WASHINGTON, D.C. — The Navy is starting tests next week for a fix to a critical safety issue found on the F-35C Lighting II Joint Strike Fighter, the head of F-35 Joint Program Office told reporters on Thursday.
During testing in 2016 on USS George Washington (CVN-73), F-35C pilots complained when the aircraft was catapulted from the carrier, the aircraft excessively bobbed up and down on its nose gear on its trip down the carrier’s deck making it impossible to read instruments, difficult to reach emergency controls and causing a certain amount of pain in pilots.
“Fleet pilots reported that the oscillations were so severe that they could not read flight critical data, an unacceptable and unsafe situation during a critical phase of flight. Most of the pilots locked their harness during the catapult shot which made emergency switches hard to reach, again creating, in their opinion, an unacceptable and unsafe situation,” read a December from the Pentagon’s director, Operational Test & Evaluation report.
“The U.S. Navy has informed the Program Office that it considers this deficiency to be a ‘must fix’ deficiency.”
According to a late December report on the issues — first obtained by Inside the Navy — ” multiple factors are contributing to the problem, including the pilot’s seat restraint and hand-hold (grab bar) locations, the mass and center-of-gravity of the F-35 helmet and display unit, the physical characteristics of the nose landing gear strut (load vs. stroke, damping), and the length and release load of the repeatable-release hold-back bar.”
In an evaluation of the pilot discomfort following 105 test launches on George Washington (CVN-73), 74 resulted in moderate pain, 18 caused severe pain, reported Inside the Navy.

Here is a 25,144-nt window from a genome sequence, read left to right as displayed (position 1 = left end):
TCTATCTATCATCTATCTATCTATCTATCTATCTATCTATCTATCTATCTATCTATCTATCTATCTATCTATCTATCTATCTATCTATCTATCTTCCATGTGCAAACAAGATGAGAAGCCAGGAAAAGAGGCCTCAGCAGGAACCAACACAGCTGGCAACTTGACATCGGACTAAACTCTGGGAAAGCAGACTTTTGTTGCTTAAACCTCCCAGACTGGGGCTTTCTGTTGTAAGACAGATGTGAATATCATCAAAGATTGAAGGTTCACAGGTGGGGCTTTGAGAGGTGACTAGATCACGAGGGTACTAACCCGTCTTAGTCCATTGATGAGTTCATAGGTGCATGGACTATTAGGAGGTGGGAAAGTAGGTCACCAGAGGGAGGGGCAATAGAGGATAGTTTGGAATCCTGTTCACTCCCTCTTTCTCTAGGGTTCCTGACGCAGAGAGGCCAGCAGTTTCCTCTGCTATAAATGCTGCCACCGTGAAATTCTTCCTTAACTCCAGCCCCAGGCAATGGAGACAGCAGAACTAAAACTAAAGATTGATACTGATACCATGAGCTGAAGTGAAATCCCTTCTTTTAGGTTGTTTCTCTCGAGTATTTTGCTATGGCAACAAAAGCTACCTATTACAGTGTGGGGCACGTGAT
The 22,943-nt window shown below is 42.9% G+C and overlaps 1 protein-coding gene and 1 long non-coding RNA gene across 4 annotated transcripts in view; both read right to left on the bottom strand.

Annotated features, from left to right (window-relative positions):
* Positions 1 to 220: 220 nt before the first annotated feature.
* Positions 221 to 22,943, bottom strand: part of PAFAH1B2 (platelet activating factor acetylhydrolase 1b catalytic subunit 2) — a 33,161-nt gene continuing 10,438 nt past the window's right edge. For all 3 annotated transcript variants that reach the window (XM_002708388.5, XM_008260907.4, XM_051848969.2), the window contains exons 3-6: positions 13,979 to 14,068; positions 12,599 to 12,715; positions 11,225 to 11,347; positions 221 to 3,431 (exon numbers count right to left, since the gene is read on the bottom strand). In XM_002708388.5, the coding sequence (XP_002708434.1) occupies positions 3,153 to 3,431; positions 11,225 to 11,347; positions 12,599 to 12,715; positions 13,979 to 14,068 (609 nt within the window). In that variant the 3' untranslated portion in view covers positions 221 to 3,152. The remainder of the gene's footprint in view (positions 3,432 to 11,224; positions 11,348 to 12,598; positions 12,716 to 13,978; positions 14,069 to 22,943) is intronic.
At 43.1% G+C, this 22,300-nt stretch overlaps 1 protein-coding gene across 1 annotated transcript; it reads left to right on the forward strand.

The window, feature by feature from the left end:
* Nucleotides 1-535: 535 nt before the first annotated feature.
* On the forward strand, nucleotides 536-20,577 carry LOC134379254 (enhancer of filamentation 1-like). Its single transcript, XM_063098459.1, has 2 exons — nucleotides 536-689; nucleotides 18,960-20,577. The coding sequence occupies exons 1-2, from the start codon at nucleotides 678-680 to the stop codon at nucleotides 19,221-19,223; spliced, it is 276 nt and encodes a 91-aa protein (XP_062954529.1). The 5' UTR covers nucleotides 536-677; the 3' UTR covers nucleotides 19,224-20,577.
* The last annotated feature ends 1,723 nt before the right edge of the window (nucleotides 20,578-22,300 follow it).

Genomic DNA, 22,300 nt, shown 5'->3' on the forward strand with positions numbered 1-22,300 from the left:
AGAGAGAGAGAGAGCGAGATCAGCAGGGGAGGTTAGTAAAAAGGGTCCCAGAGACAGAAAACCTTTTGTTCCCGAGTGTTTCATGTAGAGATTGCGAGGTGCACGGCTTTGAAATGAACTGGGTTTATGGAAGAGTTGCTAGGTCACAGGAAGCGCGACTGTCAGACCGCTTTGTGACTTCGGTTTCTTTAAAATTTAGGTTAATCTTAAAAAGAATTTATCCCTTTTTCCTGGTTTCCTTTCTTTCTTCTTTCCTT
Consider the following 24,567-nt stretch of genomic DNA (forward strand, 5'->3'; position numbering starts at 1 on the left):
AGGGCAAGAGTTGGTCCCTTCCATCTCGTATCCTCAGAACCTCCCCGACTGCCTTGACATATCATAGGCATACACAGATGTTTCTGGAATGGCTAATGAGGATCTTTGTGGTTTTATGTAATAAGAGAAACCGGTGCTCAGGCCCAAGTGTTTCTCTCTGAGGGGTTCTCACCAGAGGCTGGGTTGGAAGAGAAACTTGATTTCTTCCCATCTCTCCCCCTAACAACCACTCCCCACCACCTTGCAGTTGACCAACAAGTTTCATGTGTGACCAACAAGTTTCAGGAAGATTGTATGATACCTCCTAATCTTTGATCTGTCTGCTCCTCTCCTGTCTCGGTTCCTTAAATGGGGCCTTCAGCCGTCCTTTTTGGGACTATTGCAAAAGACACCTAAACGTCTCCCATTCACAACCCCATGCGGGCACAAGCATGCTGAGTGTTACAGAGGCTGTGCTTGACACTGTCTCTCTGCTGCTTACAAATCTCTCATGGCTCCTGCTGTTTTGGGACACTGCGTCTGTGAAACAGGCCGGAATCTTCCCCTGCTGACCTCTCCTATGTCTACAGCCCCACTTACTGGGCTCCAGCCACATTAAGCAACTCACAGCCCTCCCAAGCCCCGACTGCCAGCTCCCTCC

On Thursday, F-35 JPO head Air Force Lt. Gen. Christopher Bogdan told reporters testing to fix the problem would begin at Joint Base McGuire-Dix-Lakehurst, N.J. at the Navy’s land-based test catapults.
“The first fix that we’re looking at… is when you first hook up the airplane to the catapult there’s a pullback mechanism and we pullback really hard and that compresses the strut a lot and when you launch you get the oscillations,” Bogdan said.
“What they’re trying to figure out is can they reduce some of that tension on the pullback, still get the effective energy they need to get the plane of the deck but without compressing the strut so much on the pullback. They’re doing multiple tests out there to figure out the range of pullback capability. We should know by the March timeframe if that’s going to help.”
A Navy official told USNI News the testing was set to start on Feb. 21.
Rear Adm. Mat Winter, deputy program executive officer for the F-35 said if the pullback fix worked, it would be easily translated to the ship.
“The important point is the Lakehurst testing is 100 percent representative, so we’ll know the technical fix and take it to the ship,” he said.
The up and down oscillations issue is similar to one pilots suffered in early testing of the F/A-18 Hornet that was fixed, a Navy official told USNI News on Thursday. The service was able to adjust the pullback force during launch of the aircraft that corrected the issue with the Hornets.
However, if the early attempts at a fix don’t work, it may require the Navy more extensive fixes to the nose gear and the helmet display, according to the December paper.
The last ditch effort would be to redesign the entire nose gear for the F-35C which could take years and further delay the program.
“A redesign could incorporate all the benefits of the advanced modeling efforts, but is expected to require a multiyear effort to re-qualify a major redesign,” according to the December paper.